Attackers, likely belonging to a nation-state group, have been widely exploiting two unpatched vulnerabilities in Apple's iOS operating system since at least January 2018.
Their targets have included individuals from a Fortune 500 company in North America, a VIP from Germany, an executive from a telecommunications company in Japan, and several managed security services providers in Saudi Arabia and Israel, security vendor ZecOps disclosed in a report Wednesday.
Researchers from the startup discovered the zero-day vulnerabilities while conducting an incident response investigation at a customer site. Attackers can trigger the bugs by sending a specially crafted email to a target's iOS MobileMail inbox. The bugs are present in versions of iOS going to back to iOS 6 in 2012 all the way to the new iOS 13.4.1. It is possible that versions prior to iOS 6 are also affected, ZecOps said, adding that it hadn't verified if that was indeed the case.
Zero-day flaws, such as the ones ZecOps disclosed, are extremely rare in iOS and therefore likely to receive considerable attention from attackers and researchers. Researchers have previously noted how Apple zero-days can easily cost north of $1 million for those — such as governments and intelligence agencies — looking to purchase them from security researchers.
Apple did not respond immediately to a Dark Reading request for comment. But according to ZecOps, the company has developed and released a beta update of its operating system that contains a patch for the two flaws. The patch will become generally available when Apple releases iOS 13.4.5.
In a FAQ accompanying its bug discovery announcement, ZecOps said it had decided to release information on the flaws before a patch became available, for multiple reasons. "These bugs alone cannot cause harm to iOS users — since the attackers would require an additional infoleak bug and a kernel bug afterwards for full control over the targeted device," ZecOps said.
Both bugs were also already disclosed via Apple's publicly available beta update. Therefore, attackers already know about the issue and are likely keen one exploiting the issues as soon as possible. ZecOps's own limited visibility has shown that at least six organizations have been affected by the bugs — so by disclosing the issues, more organizations have a chance to protect against the threat, the security vendor said.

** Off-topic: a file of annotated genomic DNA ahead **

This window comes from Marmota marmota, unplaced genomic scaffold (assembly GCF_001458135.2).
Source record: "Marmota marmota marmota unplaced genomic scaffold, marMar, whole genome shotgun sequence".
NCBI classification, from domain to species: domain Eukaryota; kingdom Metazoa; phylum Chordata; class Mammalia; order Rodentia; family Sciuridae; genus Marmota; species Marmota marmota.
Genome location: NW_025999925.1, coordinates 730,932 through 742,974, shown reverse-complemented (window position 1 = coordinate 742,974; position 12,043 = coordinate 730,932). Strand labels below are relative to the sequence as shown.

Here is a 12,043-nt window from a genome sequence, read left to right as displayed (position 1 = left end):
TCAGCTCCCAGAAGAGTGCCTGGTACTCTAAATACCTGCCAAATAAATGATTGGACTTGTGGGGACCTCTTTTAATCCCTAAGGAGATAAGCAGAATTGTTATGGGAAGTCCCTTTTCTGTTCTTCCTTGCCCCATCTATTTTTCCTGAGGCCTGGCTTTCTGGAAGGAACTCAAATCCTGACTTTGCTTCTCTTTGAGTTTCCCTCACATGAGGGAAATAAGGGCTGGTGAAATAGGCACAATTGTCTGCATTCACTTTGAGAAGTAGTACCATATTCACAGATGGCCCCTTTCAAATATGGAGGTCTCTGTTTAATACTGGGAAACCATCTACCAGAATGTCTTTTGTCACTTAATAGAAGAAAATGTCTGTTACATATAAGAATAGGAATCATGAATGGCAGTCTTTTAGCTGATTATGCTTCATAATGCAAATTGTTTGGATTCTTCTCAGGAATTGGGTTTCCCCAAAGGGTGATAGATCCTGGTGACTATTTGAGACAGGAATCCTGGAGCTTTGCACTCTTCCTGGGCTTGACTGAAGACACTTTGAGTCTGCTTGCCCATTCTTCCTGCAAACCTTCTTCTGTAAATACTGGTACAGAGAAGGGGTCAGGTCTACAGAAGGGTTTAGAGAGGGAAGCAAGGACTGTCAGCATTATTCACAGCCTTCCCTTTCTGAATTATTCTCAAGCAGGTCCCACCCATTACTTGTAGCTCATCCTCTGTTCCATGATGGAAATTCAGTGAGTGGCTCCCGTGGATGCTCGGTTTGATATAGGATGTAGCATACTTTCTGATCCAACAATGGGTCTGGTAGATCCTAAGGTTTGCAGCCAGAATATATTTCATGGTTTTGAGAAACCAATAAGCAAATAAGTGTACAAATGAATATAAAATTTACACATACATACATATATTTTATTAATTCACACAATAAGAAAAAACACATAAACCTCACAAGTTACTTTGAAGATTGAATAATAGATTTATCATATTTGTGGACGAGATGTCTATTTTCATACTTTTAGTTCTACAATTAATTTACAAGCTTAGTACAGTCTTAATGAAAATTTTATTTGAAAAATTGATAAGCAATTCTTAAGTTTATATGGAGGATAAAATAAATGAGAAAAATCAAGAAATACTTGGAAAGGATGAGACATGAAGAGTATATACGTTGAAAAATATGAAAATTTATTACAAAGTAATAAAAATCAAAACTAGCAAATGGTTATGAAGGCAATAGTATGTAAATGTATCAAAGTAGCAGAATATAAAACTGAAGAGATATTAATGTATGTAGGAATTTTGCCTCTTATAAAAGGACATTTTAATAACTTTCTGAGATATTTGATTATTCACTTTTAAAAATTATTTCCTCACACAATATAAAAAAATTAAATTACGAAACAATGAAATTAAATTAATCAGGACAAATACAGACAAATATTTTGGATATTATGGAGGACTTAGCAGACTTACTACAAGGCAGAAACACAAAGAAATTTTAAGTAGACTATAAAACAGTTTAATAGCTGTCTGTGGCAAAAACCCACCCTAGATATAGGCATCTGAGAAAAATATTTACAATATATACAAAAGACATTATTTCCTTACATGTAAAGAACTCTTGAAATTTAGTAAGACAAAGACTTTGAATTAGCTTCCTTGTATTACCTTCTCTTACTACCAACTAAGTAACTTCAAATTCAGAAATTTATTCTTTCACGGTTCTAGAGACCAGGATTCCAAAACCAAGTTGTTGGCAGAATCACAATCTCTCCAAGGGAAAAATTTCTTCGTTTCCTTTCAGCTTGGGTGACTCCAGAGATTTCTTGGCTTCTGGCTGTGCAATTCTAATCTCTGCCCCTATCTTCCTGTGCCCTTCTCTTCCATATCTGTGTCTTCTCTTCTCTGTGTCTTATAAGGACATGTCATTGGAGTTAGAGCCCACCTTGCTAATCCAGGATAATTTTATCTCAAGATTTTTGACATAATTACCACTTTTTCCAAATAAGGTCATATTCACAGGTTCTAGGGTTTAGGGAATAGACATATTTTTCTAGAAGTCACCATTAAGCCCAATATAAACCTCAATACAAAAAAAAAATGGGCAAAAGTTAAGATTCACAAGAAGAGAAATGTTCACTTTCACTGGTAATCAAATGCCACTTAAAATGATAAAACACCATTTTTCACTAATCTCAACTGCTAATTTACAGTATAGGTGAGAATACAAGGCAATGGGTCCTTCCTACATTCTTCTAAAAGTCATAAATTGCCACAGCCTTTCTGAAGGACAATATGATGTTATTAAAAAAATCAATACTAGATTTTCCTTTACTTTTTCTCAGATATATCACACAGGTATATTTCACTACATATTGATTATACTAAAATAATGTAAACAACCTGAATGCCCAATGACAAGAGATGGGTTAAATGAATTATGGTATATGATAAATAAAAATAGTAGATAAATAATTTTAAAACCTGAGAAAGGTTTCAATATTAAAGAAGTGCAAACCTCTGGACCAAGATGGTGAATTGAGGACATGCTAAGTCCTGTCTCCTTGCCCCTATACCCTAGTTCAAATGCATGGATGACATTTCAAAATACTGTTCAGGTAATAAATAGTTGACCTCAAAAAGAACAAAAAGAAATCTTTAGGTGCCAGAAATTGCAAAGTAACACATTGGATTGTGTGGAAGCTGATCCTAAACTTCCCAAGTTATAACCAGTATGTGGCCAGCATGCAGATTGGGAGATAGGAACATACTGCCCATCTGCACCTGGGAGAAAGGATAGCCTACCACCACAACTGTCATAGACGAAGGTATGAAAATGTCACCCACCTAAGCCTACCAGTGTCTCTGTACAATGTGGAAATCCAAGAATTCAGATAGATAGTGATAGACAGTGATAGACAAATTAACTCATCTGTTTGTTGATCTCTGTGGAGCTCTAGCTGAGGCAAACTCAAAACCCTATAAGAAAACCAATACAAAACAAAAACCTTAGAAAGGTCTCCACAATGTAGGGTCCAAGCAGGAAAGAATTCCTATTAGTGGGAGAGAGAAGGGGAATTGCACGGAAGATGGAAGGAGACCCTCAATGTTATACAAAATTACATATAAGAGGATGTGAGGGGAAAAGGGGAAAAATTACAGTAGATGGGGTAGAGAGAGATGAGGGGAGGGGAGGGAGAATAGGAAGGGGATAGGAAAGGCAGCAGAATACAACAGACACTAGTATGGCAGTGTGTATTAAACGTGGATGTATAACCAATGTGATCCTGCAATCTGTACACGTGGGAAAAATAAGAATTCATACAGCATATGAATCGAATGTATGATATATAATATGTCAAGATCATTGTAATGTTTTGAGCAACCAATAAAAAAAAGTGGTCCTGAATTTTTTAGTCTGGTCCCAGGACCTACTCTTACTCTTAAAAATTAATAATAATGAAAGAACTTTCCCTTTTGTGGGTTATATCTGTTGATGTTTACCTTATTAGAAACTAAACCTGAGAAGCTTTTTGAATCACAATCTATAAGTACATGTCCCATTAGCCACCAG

One of the zero-day vulnerabilities — a remote heap overflow bug in iOS 13.4/ 13.4.1 — is what ZecOps described as "zero-click" because it is remotely exploitable without any user interaction on devices running iOS 13 with the default Mail application open in the background.
Attackers can exploit the vulnerability by sending emails that consume a significant amount of memory on vulnerable devices, ZecOps said. The emails do not have to be especially large, but they need to be crafted so they consume a lot RAM. The other bug is a so-called out of bounds (OOB) write vulnerability that also can be exploited via a specially crafted email. With this bug, however, an iOS user would need to click on the email for the exploit to be executed.
Hard to Exploit
"The vulnerabilities are pretty severe, resulting in remote code execution," says Costin Raiu, director of the global research and analysis team at Kaspersky. "This is practically as bad as it gets." In particular, the bug affecting iOS 13 is severe because exploitation is a zero-click process, requiring no user interaction. "This means the attack can be almost invisible," Raiu says.
At the same time, attackers will have to work hard to exploit the bugs, he says. ZecOps itself has noted that its telemetry points to the attackers being part of a known nation-state group. It is likely the operator purchased the exploit from a third-party researcher as proof-of-concept code and then used it as-is with a few modifications, the vendor said.
"I would say that iOS exploitation in general is not an easy task," Raiu says. "Apple keeps trying to make iOS software and hardware more resistant to attacks, and this can be directly seen in the price of iOS exploits on platforms such as Zerodium," he notes.
A full zero-click iOS exploit chain is worth about $2 million currently, he says. "Like in most cases, exploiting them is quite different from reliably exploiting them," Raiu adds.
According to ZecOps, when the bugs are exploited most iOS users are unlikely to notice much more than a slowdown of their default mobile mail app. In some cases, exploit attempts have resulted in the mail application crashing on iOS 12 devices. But iOS 13 users typically experience a barely noticeable mail app slowdown, ZecOps said. With failed attacks, users might see email with the alert "This message has no content" in it, the security vendor said.
ZecOps said its researchers had observed both the OOB bug and particularly the heap overflow issue being exploited in the wild. But it appears that the attackers initially might have at least triggered the OOB bug accidentally when trying to exploit the heap overflow issue.
"While ZecOps refrains from attributing these attacks to a specific threat actor, we are aware that at least one 'hackers-for-hire' organization is selling exploits using vulnerabilities that leverage email addresses as a main identifier," the vendor said.
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